Common Questions Kids Ask About Disability and The Responses

Kids come across many things each day that baffle them. Sometimes, they ask the most outrageous questions or speak about things that may make adults around them uncomfortable.

Meeting a person or child living with disability will often bring up questions as they can see that something is different, and they want to know why. 

As a parent, you may be embarrassed when your child looks at a person living with disability and loudly asks, “what’s wrong with him?” Or ” Where did her legs go?”. 

Of course, most parents know the right thing to do is answer their kids’ questions honestly. But they often cannot do it probably because it makes them uncomfortable or they don’t know how to go about it. 

Here are some common questions that kids ask about disability and some answers you can give them. 

1. What’s wrong with that man/woman? 

When your child asks such a question, please understand that kids are puzzled when they see someone who looks different from other people. Instead of getting embarrassed, use that moment to teach your child a life lesson. 

Start by clarifying that when people look different, it doesn’t mean something is wrong with them. Then go on to say that sometimes people are born that way or have accidents as children or adults that harm parts of their bodies resulting in disability. 

Lastly, tell your child that it is always good to respect all kinds of people. You could then initiate a conversation with the disabled person in question and involve your child to demystify and educate about disability.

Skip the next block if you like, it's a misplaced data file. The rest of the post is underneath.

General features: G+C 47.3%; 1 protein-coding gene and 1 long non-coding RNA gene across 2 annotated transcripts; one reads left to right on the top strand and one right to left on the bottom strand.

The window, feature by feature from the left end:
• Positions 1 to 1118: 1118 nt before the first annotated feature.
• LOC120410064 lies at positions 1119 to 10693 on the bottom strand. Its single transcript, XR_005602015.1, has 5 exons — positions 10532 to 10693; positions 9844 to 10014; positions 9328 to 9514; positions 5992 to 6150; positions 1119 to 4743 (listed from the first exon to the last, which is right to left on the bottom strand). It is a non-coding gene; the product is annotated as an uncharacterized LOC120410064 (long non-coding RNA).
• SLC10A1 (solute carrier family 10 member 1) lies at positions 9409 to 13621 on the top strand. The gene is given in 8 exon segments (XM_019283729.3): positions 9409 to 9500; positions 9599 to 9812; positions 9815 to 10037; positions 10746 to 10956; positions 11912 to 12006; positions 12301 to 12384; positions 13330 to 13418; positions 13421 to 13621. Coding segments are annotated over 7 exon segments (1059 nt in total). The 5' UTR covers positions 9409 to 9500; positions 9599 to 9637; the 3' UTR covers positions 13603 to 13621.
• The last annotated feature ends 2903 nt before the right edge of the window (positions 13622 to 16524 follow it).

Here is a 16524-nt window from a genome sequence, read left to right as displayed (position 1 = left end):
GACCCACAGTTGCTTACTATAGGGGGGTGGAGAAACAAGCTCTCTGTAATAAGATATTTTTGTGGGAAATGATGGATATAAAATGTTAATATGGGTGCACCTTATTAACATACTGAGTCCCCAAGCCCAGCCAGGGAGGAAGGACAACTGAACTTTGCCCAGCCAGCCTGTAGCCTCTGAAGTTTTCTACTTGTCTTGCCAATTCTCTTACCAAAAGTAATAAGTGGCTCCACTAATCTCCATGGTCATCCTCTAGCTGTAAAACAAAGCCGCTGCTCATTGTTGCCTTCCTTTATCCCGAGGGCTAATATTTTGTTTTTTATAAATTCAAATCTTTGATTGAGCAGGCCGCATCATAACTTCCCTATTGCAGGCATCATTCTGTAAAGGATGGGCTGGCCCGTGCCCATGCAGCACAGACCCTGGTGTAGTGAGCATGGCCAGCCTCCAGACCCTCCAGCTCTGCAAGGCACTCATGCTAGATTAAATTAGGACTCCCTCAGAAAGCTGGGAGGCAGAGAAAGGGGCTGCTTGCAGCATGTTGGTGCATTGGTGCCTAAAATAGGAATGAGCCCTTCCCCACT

2. How does he do this and that?

When kids look at people with disabilities, they often wonder how they do things. So other common questions you will get about disability are ‘how’ questions. 

For example, how does he feed himself, how does she write, how does he go to work? When kids ask such questions, they just want to know if disabled people do things like ordinary people.

To answer the question, you could tell your child that there are smart people who have made equipment that disabled people can use to do regular things. For example, they have electric wheelchairs that help them whiz around fast instead of walking on their feet.  

Also, be quick to inform your child that disability does not stop people from doing regular things. If you can, show them examples of disabled people doing great things. It will make a difference to the way they perceive disability.

3. Who takes care of them?

When kids ask this question, they are wondering who takes care of the disabled person as they have a mom and dad that does this for them. They may feel concern for the person in question. 

To answer, start by talking about the support that disabled people have in hospitals after their diagnosis. Tell them about exercises, medication, and therapies and the different healthcare workers, including doctors, nurses and therapists and who help them.

Talk about their family and friends and how they assist them on a day-to-day basis.

Lastly, speak about the support disabled people get from society through different organizations, support groups, social workers and even the government. 

The idea is to show your child how supportive society is to people with disabilities and instill in them empathy.

Conclusion

These are just a few questions on disability you could get from your child and suggestions on how to answer them. 

Once you honestly start speaking with your child about disability, they will grow up conscious of the rights of the disabled and champion them where possible. And that’s a great achievement for any parent, isn’t it?